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Top tricks for SQL Server database development

1) Always match datatypes in code with the columns in the database
It’s important to make sure that your datatypes match across all layers in your application. For example, if a column’s datatype is NVARCHAR (50), you should have the code in queries and stored procedures use local variables of the same datatype.

Similarly, the ADO.NET code in the data layer should specify the same datatype and length. Why is this important? Because if the datatypes and queries do not match, SQL Server needs to perform an implicit conversion of the datatypes to match them.

There are also some scenarios where SQL Server cannot use an existing index, even though the referenced column is indexed. Therefore, your query might end up using Index Scan instead of Index Seek, resulting in execution times with longer orders of magnitude than if the variables and columns were of the same type.

2) Do mass updates in batches
Developers sometimes need to modify data in one or more columns for all or most rows in a table. This is usually not an issue as long as the table is fairly small.

If the table is large, however, your update statement will lock the entire table and make it unavailable, even for data reads. Further more, a highly volatile table can bring down the entire application or website for the duration of the update. At times, a large, single transaction like this will greatly expand the size of the transaction log and — in extreme scenarios — contribute to running out of disk space on the database server.

It is therefore a good practice to do mass updates in batches, combined with frequent transaction log backups. In my experience, a batch of 10,000 or 50,000 works best. It is difficult to specify a threshold of when you should start considering batching, as it all depends on factors such as how fast you disk I/O is, how heavily the table is used, and more.

There is one guideline you can use though. A typical command timeout in ADO.NET is about 30 seconds. While the update takes place, other processes have to wait until it is finished. So if you expect that your update will take longer than 20-25 seconds, you are better off doing a batch update, otherwise you will end up with application timeouts.

Here is a sample code that shows how to update a column in a table, using 10,000 as batch size:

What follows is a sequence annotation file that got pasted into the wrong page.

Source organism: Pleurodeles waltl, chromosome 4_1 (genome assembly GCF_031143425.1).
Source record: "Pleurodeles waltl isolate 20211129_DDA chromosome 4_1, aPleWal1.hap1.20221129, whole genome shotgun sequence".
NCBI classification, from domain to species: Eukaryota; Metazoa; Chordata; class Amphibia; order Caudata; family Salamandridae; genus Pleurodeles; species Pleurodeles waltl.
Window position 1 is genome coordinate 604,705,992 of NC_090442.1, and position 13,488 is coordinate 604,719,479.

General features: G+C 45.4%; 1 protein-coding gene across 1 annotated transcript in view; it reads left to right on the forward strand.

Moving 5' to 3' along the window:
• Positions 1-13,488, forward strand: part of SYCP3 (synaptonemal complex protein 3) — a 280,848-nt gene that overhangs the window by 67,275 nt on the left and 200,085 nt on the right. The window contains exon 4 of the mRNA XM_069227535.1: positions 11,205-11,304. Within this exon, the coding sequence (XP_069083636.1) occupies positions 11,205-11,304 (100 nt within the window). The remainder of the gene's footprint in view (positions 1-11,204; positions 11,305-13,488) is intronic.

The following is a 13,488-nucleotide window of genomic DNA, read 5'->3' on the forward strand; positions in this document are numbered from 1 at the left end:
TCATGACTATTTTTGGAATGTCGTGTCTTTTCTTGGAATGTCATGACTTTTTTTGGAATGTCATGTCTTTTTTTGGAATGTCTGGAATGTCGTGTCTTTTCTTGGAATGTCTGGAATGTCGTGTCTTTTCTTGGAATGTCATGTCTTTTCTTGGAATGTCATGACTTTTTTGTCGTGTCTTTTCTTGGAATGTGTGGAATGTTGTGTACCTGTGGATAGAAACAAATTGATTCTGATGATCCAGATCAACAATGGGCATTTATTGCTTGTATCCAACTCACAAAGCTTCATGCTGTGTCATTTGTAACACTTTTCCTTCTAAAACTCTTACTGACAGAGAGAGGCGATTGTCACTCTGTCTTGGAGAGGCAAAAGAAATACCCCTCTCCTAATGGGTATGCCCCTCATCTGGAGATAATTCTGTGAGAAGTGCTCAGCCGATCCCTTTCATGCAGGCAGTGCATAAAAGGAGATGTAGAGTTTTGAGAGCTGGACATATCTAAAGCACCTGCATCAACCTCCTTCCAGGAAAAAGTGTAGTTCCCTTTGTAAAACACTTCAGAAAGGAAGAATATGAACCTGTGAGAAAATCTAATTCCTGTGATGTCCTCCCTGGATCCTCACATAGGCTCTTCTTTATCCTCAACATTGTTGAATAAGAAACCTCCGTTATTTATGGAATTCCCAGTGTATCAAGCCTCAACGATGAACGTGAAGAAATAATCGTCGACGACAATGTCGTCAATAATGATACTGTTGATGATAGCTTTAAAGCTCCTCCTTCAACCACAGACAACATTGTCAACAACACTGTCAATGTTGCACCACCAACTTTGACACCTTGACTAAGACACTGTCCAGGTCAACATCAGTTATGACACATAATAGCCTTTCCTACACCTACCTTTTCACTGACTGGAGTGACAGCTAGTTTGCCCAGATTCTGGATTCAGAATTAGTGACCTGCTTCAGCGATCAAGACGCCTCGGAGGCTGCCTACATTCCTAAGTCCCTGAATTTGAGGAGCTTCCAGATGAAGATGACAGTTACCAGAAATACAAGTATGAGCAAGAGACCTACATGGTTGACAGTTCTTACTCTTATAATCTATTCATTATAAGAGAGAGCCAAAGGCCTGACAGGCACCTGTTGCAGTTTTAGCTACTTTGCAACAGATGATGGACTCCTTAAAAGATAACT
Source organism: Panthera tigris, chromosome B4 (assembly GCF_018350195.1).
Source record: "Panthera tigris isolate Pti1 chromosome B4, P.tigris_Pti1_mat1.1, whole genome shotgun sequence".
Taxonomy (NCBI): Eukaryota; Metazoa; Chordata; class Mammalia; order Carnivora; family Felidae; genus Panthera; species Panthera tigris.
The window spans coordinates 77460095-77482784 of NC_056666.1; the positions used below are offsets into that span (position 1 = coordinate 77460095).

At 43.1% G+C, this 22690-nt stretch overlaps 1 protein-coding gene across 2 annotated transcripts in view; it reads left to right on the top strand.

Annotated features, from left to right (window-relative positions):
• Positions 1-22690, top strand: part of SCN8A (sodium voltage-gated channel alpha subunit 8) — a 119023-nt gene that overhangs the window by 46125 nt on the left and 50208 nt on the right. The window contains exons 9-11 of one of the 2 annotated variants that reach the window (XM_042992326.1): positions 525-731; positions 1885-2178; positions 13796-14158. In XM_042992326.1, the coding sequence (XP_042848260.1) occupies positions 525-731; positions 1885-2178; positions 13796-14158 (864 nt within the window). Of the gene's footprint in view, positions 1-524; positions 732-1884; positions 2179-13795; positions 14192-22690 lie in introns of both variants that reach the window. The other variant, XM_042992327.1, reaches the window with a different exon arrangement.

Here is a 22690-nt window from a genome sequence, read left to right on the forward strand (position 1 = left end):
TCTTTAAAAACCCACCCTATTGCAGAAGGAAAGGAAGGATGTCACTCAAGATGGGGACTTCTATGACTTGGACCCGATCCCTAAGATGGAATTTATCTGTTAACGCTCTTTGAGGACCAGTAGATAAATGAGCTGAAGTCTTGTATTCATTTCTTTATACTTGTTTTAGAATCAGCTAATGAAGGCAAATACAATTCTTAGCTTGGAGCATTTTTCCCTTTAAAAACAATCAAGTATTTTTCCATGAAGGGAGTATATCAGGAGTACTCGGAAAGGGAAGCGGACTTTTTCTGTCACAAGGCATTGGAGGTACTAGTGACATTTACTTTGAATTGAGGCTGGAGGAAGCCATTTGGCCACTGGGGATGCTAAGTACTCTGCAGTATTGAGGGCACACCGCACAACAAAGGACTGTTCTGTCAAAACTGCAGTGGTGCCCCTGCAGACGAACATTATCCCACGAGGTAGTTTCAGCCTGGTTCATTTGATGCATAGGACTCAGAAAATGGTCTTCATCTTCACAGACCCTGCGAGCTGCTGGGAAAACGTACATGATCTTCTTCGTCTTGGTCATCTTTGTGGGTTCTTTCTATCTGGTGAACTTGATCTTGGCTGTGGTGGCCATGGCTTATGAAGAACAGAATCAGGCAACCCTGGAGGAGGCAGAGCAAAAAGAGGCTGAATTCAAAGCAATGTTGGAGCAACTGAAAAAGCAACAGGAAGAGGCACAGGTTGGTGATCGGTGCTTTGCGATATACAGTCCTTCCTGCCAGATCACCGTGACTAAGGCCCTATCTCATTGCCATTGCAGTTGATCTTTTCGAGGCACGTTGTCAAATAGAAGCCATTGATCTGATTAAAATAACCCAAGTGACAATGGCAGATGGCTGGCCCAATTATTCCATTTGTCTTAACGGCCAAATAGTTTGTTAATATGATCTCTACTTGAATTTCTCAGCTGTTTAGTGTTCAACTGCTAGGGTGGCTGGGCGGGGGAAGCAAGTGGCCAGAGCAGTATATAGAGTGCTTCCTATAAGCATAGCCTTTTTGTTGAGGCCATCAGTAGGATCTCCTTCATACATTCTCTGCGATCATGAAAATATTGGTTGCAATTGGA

WHILE ( 0 = 0 )
BEGIN
        UPDATE TOP ( 10000 )
                Person
SET     Status = 2
WHERE   Status = 1
IF @@ROWCOUNT = 0
BREAK
    END

3) Utilize FOR-EACH stored procedures.
Once in a while you might need to perform the same action on all objects of a certain type. For example, you might need to assign a specific permission for all tables in the database. Developers often resort to cursors for tasks like this, but SQL Server comes with two handy stored procedures that make things a lot easier: sp_msForEachTable and sp_msForEachDB.

Each of these takes a command to be executed as a parameter. You can embed a question mark in the parameter as a placeholder for the table or database name in the command. At runtime, SQL Server replaces the question mark with the name of the table or database and executes it.

For example, the following code runs a full backup for each database on the server, except for TempDB:

EXEC sp_msforeachdb 'IF ''?'' <> ''tempdb'' BACKUP DATABASE ?
            TO DISK=''c:\backups\?.bak'' WITH INIT'

Here is another example of how these stored procedures can be useful — and somewhat dangerous. The following code deletes data in all tables in the database after disabling the foreign key. Naturally, you’ll want to exercise caution when using this code:

EXEC sp_MSForEachTable 'ALTER TABLE ? NOCHECK CONSTRAINT ALL'

EXEC sp_MSForEachTable '
IF OBJECTPROPERTY(object_id(''?''), ''TableHasForeignRef'') = 1
  DELETE FROM ?
else
  TRUNCATE TABLE ?
'

EXEC sp_MSForEachTable 'ALTER TABLE ? CHECK CONSTRAINT ALL'

4) Version your database builds

It’s considered a good practice for developers to implement numeric versioning of databases, just like they do with applications.

It doesn’t require a lot of effort to implement versioning – you just have to create a table with a version number and additional timestamps. Once you get better at assigning a build number to each set of scripts and updating the version table when you deploy those scripts, it becomes much easier to troubleshoot and compare your databases. You could even code your scripts so that they don’t execute if the build number in the database is not higher than the build number in the script. The AWBuildVersion table in the AdventureWorks sample database is a good example to look at.

5) Minimize the number of network calls

This tip applies mainly to Web applications that pull data from a database. Less experienced developers often don’t realize that each database call is a relatively expensive operation. It’s not a big deal in small applications, but since many websites could become popular and used by thousands of simultaneous users, you need to start thinking about scalability and optimizing your page load times in advance.

One thing to keep in mind is that SQL Server can return multiple ResultSets in a single stored procedure. You can use the DataSet object in ADO.NET and populate a collection of DataTable objects in a single database call

-Yuva

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